Taking Wing

By D. Aviva Rothschild

John Lawrence had expected the padded room to be white, but it was brown. There was a window in the soft door and a longer one high in the wall. He probed the floor with a bare foot; it was like stepping on a spongy bed. "Christ, I feel like you're gonna put me in a strait jacket."

Dr. Moskowitz chuckled as she held the hypodermic to the light. "Actually, it's a marvelous room for children. There's almost no way they can hurt themselves in here, not counting fingers and teeth, of course."

"Of course." Holding his skinny arms out as if he were walking on a tightrope, John stepped into the room, bounced around for a moment before looking back at the psychiatrist and asking, "Where should I lie down? D'you want me to park where you can see me from up there?" He indicated the long window.

"The center of the room, please," replied the woman. She stepped out of her sandals before following John in. "If you start thrashing about, you don't want a wall nearby, even if it is padded."

Great, John thought sourly, lying down. In the off-green pajamas he wore, he looked like mold growing in dirt. Looking up at the doctor, he envied her tan and the muscles that aerobics had developed. "Were the other volunteers cured?"

"Many appear to have experienced a reduction in their anxieties. But we can't guarantee anything. Luciniden is still experimental, you know."

"Yeah, I know." John remembered his interview with the woman, the array of charts (and permission forms to sign) she had trotted out. He hadn't told her that he half-hoped he would be fatally allergic to Luciniden. Wanting to die was not a good reason for volunteering to take the drug.

On the other hand, if it worked as promised, he would no longer feel suicidal. Or depressed to the point of total inaction. He figured that between the minor chance of dying and the pretty good chance of recovering, it was worth the risk of getting more screwed up than he already was. Hell, he thought, if I go crazier, maybe I'll get the guts to use that gun after all.

"It's time," said Dr. Moskowitz. She took John's right arm, gave him a quick injection, taped a cotton ball over the puncture, and slid his glasses off his nose. "The Luciniden should start to affect you in about five minutes. Stay lying down so you don't fall over when it hits. The effects can last anywhere from a half hour to four hours. When you come out of it, I'll help you interpret what you saw."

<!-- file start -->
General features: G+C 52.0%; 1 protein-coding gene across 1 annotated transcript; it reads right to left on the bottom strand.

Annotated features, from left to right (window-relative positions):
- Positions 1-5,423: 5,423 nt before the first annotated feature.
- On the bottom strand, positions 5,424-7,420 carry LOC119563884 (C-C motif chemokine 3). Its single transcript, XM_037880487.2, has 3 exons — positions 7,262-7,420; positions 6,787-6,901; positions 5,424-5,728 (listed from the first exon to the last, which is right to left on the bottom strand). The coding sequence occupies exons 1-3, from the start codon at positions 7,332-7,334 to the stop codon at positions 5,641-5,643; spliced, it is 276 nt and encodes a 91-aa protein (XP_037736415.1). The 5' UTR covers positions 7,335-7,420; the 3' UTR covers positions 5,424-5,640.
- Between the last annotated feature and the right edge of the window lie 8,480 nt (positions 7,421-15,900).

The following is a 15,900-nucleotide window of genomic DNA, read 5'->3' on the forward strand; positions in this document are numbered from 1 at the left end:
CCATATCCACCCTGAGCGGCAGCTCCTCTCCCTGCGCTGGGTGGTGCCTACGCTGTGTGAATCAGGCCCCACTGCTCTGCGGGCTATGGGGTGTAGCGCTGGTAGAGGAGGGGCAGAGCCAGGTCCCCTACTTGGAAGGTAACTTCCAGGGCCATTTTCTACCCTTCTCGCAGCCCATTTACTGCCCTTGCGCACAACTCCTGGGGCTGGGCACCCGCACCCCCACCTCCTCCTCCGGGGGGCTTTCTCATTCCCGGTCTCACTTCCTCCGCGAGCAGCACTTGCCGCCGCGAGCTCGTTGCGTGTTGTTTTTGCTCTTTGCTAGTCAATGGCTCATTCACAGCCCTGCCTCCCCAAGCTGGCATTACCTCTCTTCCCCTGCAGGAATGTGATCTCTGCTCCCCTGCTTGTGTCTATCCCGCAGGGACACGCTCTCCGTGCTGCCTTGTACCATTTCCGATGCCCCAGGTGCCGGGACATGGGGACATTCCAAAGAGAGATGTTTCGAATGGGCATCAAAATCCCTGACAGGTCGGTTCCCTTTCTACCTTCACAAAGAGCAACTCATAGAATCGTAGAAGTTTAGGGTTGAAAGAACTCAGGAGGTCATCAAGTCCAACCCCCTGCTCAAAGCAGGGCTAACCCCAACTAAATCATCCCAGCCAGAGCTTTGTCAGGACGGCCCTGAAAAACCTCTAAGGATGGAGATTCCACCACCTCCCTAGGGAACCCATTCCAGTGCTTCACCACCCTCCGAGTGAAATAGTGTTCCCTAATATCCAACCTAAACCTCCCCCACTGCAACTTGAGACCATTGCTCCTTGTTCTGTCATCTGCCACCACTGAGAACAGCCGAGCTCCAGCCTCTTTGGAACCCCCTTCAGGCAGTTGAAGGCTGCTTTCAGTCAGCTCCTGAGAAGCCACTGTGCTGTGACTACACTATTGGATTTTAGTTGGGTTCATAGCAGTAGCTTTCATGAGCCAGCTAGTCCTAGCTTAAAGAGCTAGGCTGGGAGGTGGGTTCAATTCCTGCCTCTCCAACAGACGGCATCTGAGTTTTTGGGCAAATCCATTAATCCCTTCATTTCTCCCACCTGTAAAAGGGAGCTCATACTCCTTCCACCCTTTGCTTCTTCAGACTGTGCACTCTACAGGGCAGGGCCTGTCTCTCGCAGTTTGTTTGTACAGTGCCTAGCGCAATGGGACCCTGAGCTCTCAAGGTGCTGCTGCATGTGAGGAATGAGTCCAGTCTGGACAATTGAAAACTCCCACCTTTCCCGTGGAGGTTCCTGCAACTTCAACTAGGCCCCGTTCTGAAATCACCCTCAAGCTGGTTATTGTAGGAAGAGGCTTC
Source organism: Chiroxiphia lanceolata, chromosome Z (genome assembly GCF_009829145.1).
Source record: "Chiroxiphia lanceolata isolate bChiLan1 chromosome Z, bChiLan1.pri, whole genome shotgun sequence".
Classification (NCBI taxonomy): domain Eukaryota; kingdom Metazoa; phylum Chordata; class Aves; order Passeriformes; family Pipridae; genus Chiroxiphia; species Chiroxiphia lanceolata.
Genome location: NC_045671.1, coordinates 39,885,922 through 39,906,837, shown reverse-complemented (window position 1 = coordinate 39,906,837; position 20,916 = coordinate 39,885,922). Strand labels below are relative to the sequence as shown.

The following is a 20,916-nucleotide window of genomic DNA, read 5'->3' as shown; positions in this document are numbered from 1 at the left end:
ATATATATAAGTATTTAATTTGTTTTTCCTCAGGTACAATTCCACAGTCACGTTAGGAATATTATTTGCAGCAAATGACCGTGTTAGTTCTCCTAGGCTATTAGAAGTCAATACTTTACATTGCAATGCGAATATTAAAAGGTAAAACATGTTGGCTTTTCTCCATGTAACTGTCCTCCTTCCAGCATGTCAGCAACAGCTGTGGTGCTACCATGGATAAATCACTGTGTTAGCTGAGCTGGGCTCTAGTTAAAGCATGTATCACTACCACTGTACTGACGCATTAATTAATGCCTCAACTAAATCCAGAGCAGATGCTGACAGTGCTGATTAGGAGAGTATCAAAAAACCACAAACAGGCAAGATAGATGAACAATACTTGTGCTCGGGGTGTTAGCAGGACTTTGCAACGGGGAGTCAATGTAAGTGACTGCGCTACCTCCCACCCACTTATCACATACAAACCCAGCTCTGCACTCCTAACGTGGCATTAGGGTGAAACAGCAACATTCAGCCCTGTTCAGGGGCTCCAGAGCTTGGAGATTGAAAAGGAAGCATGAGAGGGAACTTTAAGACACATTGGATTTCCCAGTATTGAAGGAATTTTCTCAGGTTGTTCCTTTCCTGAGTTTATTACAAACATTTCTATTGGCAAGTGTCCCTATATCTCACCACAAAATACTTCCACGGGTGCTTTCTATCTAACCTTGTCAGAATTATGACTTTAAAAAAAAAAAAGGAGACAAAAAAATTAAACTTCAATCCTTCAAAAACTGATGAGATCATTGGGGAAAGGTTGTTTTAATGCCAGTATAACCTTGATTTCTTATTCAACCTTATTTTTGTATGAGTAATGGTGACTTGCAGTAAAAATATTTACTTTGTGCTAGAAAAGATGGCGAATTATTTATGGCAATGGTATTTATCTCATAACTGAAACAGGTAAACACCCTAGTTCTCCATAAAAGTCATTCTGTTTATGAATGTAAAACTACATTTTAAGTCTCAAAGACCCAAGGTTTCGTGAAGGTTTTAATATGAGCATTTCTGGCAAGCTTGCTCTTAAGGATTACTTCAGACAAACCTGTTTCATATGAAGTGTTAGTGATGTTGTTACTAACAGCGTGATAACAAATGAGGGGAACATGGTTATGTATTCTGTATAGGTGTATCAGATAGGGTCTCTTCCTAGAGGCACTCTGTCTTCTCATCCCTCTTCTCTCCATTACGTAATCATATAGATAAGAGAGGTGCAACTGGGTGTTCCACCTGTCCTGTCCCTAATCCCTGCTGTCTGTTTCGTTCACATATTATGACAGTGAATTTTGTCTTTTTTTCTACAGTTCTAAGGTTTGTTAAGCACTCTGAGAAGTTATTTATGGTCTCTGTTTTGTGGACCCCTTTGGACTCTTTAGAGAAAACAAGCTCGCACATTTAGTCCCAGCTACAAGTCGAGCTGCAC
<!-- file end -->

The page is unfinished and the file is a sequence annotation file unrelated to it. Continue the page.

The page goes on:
John lifted his head to watch her blurred form go, let it drop onto the soft floor when the door closed. His arm stung where the needle had entered, but the pain only sharpened his excitement. God, I can't believe this is finally happening! I just wish she hadn't been so vague about what's gonna happen. The doctor had talked about his "problems taking coherent form inside your head so you can confront them directly," but she couldn't explain exactly what the Luciniden would do--or what John was supposed to do once it kicked in. His knowledge of fantasy and SF came into play when he tried to draw more information from her. Would he confront his "sick self" and be forced into single combat with it? Would he have to defend himself against the accusations of his estranged parents and old enemies? Her answer was disappointing. "Anything's possible. Abstract patterns, lovemaking, fights with old enemies... we've had all that and more. The scenario seems to depend on the individual, and right now there's no way to predict who'll experience what. There seems to be a correlation between creativity and situation complexity, but the data are still inconclusive."